I can see her mind working: He’s a cool guy, after all, full of flaws, like we all are, but also charismatic and funny. And I see her guilt and her regret, for ignoring him all of her life, but I can’t fix it for her. I can’t fix it for anyone. And I don’t want to. I don’t have the bandwidth. I have my own path to walk—this is my mandala. Go find your own.

At the V.A. clinic the next morning, his doctor examines him. He sits on the table, emaciated, yet still very much in his power, in his body, and still very hip, a rocker—in his black hat, purple hair, and Tibetan beads. We’re in an air-conditioned, windowless room, beige walls and tiled floors. Lucinda and I sit on folding chairs, facing them, doctor and patient, as if it’s a performance. And he’s the star of the show. At one point, the doctor says to him, So yes, you could die in your sleep, and that’s when Mark got up and left.

As I leave to follow him, I hear Lucinda still with the doctor: He needs a higher dose of Fentanyl, now. Today.

In the parking lot, in the sunlight, Mark leans against her neon blue rental. His beads are loose around his wrist and his neck. We don’t say anything. It’s too much; I try to hold him, but we both pull away. What if Lucinda sees? But also the idea of his death is just too crazy. We try to square up to his mortality—the white clouds roil in the sky above our heads. It’s a perfect September day. The leaves are just starting to turn. We’re on the south side of town, in a neighborhood I don’t recognize. He has six weeks to live. Lucinda triumphantly emerges from the clinic,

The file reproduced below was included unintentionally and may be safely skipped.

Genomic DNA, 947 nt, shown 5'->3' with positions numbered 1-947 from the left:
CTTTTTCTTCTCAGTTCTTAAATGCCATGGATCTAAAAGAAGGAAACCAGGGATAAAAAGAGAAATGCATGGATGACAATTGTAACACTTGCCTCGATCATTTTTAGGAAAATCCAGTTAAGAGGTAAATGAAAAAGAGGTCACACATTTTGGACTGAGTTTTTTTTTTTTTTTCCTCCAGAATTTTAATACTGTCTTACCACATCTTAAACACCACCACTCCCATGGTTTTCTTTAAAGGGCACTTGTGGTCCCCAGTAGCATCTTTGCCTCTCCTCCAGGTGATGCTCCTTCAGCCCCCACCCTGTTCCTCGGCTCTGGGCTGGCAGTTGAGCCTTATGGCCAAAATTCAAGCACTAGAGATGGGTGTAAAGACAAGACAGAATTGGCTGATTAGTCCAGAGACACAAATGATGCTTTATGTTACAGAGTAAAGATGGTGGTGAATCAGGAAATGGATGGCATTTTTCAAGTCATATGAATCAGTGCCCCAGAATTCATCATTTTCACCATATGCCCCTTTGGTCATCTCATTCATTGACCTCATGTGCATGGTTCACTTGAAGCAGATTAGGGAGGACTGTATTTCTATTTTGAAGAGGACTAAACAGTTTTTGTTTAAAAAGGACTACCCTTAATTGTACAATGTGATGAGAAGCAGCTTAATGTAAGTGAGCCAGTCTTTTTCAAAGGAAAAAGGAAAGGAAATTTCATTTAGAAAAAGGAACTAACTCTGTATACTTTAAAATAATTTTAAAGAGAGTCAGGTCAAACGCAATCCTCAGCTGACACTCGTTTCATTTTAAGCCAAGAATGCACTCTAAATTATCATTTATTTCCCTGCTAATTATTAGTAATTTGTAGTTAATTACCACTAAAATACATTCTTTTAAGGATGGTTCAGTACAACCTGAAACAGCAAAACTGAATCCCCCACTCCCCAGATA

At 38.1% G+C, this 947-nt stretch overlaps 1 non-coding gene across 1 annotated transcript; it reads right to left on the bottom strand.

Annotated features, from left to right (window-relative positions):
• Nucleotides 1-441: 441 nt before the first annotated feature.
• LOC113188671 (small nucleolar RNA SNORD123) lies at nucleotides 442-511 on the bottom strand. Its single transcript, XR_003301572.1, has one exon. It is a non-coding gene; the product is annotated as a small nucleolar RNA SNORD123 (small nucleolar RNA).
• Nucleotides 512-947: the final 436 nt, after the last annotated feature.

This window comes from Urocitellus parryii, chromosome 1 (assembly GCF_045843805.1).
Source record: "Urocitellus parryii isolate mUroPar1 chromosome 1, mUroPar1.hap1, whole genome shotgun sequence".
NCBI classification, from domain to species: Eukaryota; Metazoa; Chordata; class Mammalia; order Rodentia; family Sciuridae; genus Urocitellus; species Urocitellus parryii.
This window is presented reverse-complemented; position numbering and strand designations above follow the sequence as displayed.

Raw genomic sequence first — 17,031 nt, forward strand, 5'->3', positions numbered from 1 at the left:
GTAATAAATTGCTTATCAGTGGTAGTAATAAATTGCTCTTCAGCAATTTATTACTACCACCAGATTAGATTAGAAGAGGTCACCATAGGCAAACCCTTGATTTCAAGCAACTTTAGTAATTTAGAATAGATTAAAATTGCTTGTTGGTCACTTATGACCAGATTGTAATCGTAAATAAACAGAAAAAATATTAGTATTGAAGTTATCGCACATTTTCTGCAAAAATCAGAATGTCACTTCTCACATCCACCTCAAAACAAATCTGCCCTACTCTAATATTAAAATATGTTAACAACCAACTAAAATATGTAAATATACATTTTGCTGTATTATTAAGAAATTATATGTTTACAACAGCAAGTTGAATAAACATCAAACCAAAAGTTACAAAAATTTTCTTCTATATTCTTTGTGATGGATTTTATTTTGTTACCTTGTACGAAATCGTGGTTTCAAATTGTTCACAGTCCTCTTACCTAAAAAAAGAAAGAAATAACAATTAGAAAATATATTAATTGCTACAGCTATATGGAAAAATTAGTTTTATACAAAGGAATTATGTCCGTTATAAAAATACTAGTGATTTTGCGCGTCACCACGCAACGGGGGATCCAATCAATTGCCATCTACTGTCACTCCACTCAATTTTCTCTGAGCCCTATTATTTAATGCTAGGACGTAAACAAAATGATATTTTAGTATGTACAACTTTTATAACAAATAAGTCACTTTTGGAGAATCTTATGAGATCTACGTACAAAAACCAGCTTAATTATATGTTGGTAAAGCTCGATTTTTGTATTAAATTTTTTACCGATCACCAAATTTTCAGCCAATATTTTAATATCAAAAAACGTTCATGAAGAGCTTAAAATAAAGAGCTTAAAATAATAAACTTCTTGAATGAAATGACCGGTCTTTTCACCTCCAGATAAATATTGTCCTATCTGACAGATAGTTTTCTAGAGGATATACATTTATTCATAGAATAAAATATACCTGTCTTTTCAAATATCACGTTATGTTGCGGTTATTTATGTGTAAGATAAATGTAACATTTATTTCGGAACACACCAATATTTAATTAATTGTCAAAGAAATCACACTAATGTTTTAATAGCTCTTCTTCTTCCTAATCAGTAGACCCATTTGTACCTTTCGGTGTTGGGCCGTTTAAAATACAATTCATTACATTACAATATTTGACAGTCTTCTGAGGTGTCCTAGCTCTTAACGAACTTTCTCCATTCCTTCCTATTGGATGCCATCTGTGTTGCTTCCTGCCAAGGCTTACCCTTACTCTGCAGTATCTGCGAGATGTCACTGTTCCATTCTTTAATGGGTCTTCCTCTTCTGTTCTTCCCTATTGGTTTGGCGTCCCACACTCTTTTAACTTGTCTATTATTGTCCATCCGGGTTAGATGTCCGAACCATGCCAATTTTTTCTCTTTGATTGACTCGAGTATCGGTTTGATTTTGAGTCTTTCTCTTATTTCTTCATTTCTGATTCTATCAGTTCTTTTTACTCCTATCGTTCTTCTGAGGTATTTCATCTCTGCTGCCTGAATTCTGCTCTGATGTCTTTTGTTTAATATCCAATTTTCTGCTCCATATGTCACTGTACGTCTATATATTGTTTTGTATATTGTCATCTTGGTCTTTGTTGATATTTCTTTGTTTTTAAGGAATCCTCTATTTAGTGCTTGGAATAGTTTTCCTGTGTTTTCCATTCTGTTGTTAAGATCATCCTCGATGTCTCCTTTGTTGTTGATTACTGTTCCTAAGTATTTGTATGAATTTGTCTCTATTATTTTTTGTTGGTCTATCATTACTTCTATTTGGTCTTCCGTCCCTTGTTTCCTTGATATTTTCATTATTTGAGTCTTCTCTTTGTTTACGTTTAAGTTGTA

The patches, she announces, one thousand milligrams, will be in your mailbox, tomorrow! Fed-exed, baby.

Back at his apartment, she draws up a complex schedule for his complex meds, puts it in a spreadsheet, gets it printed, and tacked to the refrigerator. Also tacked to the refrigerator are all her cards and letters to him—spanning the entire length of their relationship, almost six weeks, including a selection of her favorite quotes from their time together:

Screw break out pain!

You’re like a real sister to me!

And taped to the purple wall in the hallway is a hand-painted birthday card from her son. It hangs next to a Xeroxed copy of a prayer by Tecumseh, a Shawnee Indian chief, which reads:

When it comes your time to die, be not like those whose hearts are filled with the fear of death, so that when their time comes they weep and pray for a little more time to live their lives over again in a different way. Sing your death song and die like a hero going home.

•••